You still seem confused.  I haven’t ruled out that Islamist involvement may rule out support of the rebels as inviable, but we are a player in events to avoid that, depending upon how well we play our hand.

      When Cameron came out so strongly against Gaddafi from the get go it made me wince.  He made it untenable that we could continue present arrangements with him that serve our interests in the event of him successfully putting down the rebellion.  I felt it best for him to keep his powder dry, use quiet diplomacy to do what he can to protect civilians, and see how things panned out.  The stance that Cameron chose to take left us with no choice but to do what we can to see Gaddafi toppled.  And frankly, with the French for once (thank God!) taking a robust moral stance under Sarkozy and with Bhenghazi threatened the way it was, I think in the end we had no choice intervening if we were going to uphold our credibility as a nation that defends liberty and human rights.

      The French relief of Bhenghazi was a righteous act that gave me joy.  The massacre that would have occurred if they hadn’t done that with our full backing would have shamed us for decades to come (just like Chiraque’s stance over Iraq has shamed France).  Frankly, it’s not just the inherent extremism in Arab society that leads me to believe there’s a good chance of things going tits up for us if Gaddafi is toppled regardless of our input, its the fact I dont have much confidence in the nous of Western leaders to ensure that doesn’t happen (aside from Sarkozy).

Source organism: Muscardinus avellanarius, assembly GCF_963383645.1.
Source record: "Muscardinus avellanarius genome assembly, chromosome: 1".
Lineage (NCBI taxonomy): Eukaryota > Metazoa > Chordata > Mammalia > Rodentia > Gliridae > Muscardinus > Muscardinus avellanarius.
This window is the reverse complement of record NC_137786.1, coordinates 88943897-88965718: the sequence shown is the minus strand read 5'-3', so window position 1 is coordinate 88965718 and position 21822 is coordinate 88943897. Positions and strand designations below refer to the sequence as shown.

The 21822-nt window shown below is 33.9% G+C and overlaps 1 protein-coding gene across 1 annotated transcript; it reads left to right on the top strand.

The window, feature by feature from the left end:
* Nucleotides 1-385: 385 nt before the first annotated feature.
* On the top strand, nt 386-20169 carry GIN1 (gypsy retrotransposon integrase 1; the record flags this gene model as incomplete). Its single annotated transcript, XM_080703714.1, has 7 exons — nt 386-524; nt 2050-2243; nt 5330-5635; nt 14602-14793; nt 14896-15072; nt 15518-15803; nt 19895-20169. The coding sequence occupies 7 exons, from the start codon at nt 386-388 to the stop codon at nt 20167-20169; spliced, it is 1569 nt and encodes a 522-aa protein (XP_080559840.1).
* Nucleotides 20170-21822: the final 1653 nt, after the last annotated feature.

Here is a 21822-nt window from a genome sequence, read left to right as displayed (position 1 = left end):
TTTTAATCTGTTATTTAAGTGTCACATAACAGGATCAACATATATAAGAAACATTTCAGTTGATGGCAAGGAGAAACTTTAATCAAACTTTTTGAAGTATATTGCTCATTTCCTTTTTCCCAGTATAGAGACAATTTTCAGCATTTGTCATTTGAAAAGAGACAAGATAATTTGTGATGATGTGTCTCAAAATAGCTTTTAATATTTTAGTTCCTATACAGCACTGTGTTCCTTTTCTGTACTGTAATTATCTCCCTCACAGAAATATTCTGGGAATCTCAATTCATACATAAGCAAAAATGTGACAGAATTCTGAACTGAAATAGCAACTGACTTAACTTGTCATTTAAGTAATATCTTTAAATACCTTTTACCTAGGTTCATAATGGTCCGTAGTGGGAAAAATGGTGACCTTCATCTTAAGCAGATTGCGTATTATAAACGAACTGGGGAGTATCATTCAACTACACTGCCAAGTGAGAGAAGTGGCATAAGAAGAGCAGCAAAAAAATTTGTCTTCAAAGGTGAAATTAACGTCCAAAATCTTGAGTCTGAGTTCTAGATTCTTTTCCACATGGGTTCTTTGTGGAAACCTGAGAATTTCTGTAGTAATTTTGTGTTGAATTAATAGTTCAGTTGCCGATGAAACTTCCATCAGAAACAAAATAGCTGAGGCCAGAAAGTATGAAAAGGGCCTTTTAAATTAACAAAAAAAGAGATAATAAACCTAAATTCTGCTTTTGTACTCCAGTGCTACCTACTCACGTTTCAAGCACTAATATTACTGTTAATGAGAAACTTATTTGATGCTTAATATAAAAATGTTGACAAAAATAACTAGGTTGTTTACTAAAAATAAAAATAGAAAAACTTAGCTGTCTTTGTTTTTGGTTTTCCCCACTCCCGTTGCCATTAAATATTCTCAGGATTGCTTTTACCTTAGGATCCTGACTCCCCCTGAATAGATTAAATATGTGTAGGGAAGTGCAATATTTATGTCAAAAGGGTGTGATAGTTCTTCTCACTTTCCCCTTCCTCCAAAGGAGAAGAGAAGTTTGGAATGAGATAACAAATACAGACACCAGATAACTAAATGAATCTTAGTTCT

So if you want to play Bowen’s game and talk up Gaddafi against British interests, thats up to you, as a democrat and loyal British Subject I am proud that HMG is doing all it can to protect innocent life and see democracy triumph.  It’s called being true to British history.

      “Our history shows, that when evil rises in the world, Britain will bear arms to oppose it”.

      Margarat Thatcher, Commons speech, 1991


      • sue says:

        As it happens I agree with you until “So if you want to play Bowen’s game and talk up Gaddafi against British interests” which is silly.
         As if I did, or would do, such a thing.
        However, I do think it’s worth recalling that Cameron’s justification for intervention was ‘saving lives’ yet it transpires that as there’s a stalemate, if anything, our intervention seems to be prolonging the violence. Maybe this is a means to an end – who knows.

        I’d also add that Gaddafi is foul, and I certainly haven’t forgotten Lockerbie, Abdelbaset ali al-Megrahi or Yvonne Fletcher, but our belated remembering of those atrocities is somewhat ——belated.